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Authors’ summer reading lists


We asked our local authors for some summer reading ideas, either well-loved books or titles they’re excited to dive into. Here’s what on their lists, and why.

Nichole Bernier recommends

“The Light Between Oceans” by M.L. Stedman . “On a small Australian island in the 1920s, a lighthouse keeper and his wife . . . are shocked by the arrival of a rowboat with a dead man and a live baby.”

“The Engagements” by J. Courtney Sullivan . “Multiple interconnected profiles of couples spanning a hundred years.”

“Cutting for Stone” by Abraham Verghese . “Marion and Shiva Stone are twin brothers born of a secret union between a beautiful Indian nun and a brash British surgeon.”

Marjan Kamali recommends

“The View from Penthouse B” by Elinor Lipman . “Elinor Lipman is a national treasure — I love her humor and her witty style . . . one of those writers whose generosity of soul spills into every novel.”


“Cascade” by Maryanne O’Hara . “I love being transported to another period of time, and I look forward to experiencing small-town Massachusetts in the 1930s through this book.”

“The First Rule of Swimming” by Courtney Angela Brkic . “Years ago, Courtney and I were MFA classmates . . . I think we’re all in for a huge treat with this debut novel set in an isolated Croatian island and America.”

David Fleming recommends

“Twerp” by Mark Goldblatt . “Looks to be a great story with a very relatable protagonist and very real emotion, which, believe it or not, is pretty tough to get just right.”

“Doll Bones” by Holly Black . “Because I love a good adventure story, the creepier the better.”

“Stardust” by Neil Gaiman. “Pure escape, the way summer reading should be.”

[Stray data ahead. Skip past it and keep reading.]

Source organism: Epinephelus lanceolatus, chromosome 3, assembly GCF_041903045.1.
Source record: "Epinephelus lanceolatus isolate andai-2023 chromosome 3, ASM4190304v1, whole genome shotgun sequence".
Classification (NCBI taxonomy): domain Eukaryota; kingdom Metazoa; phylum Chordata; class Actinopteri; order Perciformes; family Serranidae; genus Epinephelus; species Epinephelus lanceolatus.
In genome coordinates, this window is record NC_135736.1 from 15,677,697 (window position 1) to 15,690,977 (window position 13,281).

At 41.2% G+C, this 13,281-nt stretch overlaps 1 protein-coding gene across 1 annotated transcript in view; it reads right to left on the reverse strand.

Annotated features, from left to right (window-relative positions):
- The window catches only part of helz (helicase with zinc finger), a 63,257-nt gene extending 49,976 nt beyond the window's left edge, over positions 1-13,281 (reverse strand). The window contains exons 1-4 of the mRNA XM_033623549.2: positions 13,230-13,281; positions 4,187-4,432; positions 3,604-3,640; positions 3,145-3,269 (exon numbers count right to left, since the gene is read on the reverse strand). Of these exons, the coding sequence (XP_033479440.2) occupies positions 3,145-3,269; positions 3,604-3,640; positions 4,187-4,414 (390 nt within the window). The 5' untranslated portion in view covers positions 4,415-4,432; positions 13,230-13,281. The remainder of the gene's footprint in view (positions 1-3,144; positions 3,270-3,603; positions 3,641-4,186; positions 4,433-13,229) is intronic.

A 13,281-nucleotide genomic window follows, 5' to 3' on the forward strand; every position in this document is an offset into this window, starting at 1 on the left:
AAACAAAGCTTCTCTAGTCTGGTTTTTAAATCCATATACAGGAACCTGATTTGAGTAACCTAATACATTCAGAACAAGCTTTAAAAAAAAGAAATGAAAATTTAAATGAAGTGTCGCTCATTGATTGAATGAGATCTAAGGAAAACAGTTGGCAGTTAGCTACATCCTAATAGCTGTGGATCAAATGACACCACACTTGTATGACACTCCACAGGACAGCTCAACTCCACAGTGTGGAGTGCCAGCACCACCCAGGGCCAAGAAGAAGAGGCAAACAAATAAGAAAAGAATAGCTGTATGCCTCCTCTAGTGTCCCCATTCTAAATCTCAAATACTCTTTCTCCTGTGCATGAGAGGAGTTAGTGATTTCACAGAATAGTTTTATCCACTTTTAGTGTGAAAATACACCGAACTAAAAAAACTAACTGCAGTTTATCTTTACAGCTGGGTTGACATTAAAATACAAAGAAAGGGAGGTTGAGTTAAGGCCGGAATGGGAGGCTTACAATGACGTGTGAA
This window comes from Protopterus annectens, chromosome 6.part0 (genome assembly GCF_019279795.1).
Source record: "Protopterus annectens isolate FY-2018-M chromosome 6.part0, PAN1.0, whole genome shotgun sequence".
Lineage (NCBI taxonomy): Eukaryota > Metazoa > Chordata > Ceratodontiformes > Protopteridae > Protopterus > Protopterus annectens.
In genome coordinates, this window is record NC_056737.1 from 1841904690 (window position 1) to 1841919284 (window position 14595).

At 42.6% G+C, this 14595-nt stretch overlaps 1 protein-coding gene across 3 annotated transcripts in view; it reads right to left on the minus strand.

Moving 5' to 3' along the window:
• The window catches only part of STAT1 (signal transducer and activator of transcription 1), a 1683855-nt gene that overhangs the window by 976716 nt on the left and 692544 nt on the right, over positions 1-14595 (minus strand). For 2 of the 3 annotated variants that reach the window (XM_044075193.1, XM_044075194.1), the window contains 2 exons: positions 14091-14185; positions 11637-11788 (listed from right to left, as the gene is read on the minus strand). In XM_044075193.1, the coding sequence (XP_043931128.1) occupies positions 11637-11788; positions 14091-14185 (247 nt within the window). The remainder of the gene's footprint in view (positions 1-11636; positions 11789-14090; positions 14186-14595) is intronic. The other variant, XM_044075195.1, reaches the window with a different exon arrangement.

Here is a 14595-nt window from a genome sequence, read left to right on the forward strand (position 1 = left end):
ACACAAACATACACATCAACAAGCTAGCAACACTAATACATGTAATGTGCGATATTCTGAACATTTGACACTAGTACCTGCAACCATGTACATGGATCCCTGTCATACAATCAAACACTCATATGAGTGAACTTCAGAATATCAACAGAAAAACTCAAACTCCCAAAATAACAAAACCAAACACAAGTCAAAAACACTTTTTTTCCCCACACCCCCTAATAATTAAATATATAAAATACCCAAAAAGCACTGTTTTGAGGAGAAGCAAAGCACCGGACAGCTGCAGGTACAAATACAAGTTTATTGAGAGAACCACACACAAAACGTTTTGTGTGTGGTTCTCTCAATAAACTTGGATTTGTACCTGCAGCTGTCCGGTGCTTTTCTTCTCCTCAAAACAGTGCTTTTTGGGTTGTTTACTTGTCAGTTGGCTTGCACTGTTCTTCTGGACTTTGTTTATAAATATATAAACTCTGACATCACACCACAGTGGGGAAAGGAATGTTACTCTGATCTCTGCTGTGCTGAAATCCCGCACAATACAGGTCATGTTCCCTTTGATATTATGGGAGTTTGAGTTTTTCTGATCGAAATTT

Ben Coes recommends

“Damn Few” by Rorke Denver . “Memoir by a former US Navy SEAL who also happens to be a close friend and important source, and one of the toughest, smartest, and kindest guys I’ve ever known.”

“The Right Hand” by Derek Haas . “High-concept thriller by one of the rising stars of the spy thriller genre.”


“Anna Karenina” by Leo Tolstoy . “I read it every 10 years to remind me of what amazing things people are capable of — it’s the best work of literature ever written.”

Henriette Lazaridis Power recommends

“All This Talk of Love” by Christopher Castellani . “An incredibly eloquent and moving story of two generations of an immigrant Italian-American family.”

“Beautiful Ruins” by Jess Walter . “Set in Italy in the 1960s and in the Hollywood of today; beautifully written, and with characters vividly drawn.”

“Alexandria Quartet” by Lawrence Durrell . “Four novels . . . all of them set in Alexandria around the time of the Second World War.”

Cal Armistead recommends

“The Burgess Boys” by Elizabeth Strout . “I loved her linked short stories ‘Olive Kitteridge,’ and I’m also familiar with the area of Lewiston, Maine, which she writes about. Can’t wait to read it!”

“Outlander” by Diana Gabaldon . “I read this years ago and LOVED it, but I want to reread it (and all the others in the series) now that I hear Starz is making a TV show out of Gabaldon’s books.”

“The Book Thief” by Markus Zusak . “I’ve heard wonderful things about this book, narrated by Death. I’m always interested in young adult books that have a wide range across age groups.”

Juliette Fay recommends

“Alice Bliss” by Laura Harrington . “I loved feisty 15-year-old Alice as she struggles with her soldier father’s absence and the bumpy ride of adolescence.”

“The Unfinished Work of Elizabeth D.” by Nichole Bernier . “This really made me think about friendships, and how well we know even our closest friends.”


The Comfort of Lies” by Randy Susan Meyers. “Three very different women, all connected to the same child — the tangles in this story are delicious.”

Julie Berry recommends

“Counting by 7s” by Holly Goldberg Sloan. “You’ll never forget the unvarnished, authentic, endearing cast of characters in this gorgeous middle-grade novel. A title to watch.”

“Wonder Show” by Hannah Barnaby. “A young-adult novel as engrossing as its Depression-era carnival freak show backdrop — Jane Eyre meets Ringling Brothers in the Dust Bowl — and gorgeously written.”

“Rose Under Fire” by Elizabeth Wein. “I’m incredibly excited to read this forthcoming companion book to Elizabeth Wein’s Printz Honor-winning, white-knuckle WWII sensation, ‘Code Name Verity.’”

Lisa Kocian can be reached at lkocian@globe.com. Follow her on Twitter @GlobeLisaKocian.